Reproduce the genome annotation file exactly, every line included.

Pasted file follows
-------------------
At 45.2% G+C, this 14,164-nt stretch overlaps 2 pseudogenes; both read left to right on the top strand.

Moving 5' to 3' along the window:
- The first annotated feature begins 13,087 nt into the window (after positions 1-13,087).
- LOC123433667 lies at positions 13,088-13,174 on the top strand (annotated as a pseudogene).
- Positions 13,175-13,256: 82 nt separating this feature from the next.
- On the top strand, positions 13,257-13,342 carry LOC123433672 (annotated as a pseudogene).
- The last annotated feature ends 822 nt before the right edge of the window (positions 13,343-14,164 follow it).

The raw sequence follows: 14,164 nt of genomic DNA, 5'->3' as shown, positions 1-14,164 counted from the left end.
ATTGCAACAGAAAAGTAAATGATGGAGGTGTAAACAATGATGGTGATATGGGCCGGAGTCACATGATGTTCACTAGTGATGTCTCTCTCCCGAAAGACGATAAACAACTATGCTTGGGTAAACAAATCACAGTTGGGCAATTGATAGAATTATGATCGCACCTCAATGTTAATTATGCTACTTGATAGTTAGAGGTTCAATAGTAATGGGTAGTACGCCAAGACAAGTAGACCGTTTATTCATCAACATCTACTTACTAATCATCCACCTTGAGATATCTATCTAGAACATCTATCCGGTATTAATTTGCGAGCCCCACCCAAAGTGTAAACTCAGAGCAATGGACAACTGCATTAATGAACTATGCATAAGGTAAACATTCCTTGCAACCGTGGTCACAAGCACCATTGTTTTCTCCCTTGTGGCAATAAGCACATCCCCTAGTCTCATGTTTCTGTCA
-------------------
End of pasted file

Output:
At 45.2% G+C, this 14,164-nt stretch overlaps 2 pseudogenes; both read left to right on the top strand.

Moving 5' to 3' along the window:
- The first annotated feature begins 13,087 nt into the window (after positions 1-13,087).
- LOC123433667 lies at positions 13,088-13,174 on the top strand (annotated as a pseudogene).
- Positions 13,175-13,256: 82 nt separating this feature from the next.
- On the top strand, positions 13,257-13,342 carry LOC123433672 (annotated as a pseudogene).
- The last annotated feature ends 822 nt before the right edge of the window (positions 13,343-14,164 follow it).

The raw sequence follows: 14,164 nt of genomic DNA, 5'->3' as shown, positions 1-14,164 counted from the left end.
ATTGCAACAGAAAAGTAAATGATGGAGGTGTAAACAATGATGGTGATATGGGCCGGAGTCACATGATGTTCACTAGTGATGTCTCTCTCCCGAAAGACGATAAACAACTATGCTTGGGTAAACAAATCACAGTTGGGCAATTGATAGAATTATGATCGCACCTCAATGTTAATTATGCTACTTGATAGTTAGAGGTTCAATAGTAATGGGTAGTACGCCAAGACAAGTAGACCGTTTATTCATCAACATCTACTTACTAATCATCCACCTTGAGATATCTATCTAGAACATCTATCCGGTATTAATTTGCGAGCCCCACCCAAAGTGTAAACTCAGAGCAATGGACAACTGCATTAATGAACTATGCATAAGGTAAACATTCCTTGCAACCGTGGTCACAAGCACCATTGTTTTCTCCCTTGTGGCAATAAGCACATCCCCTAGTCTCATGTTTCTGTCA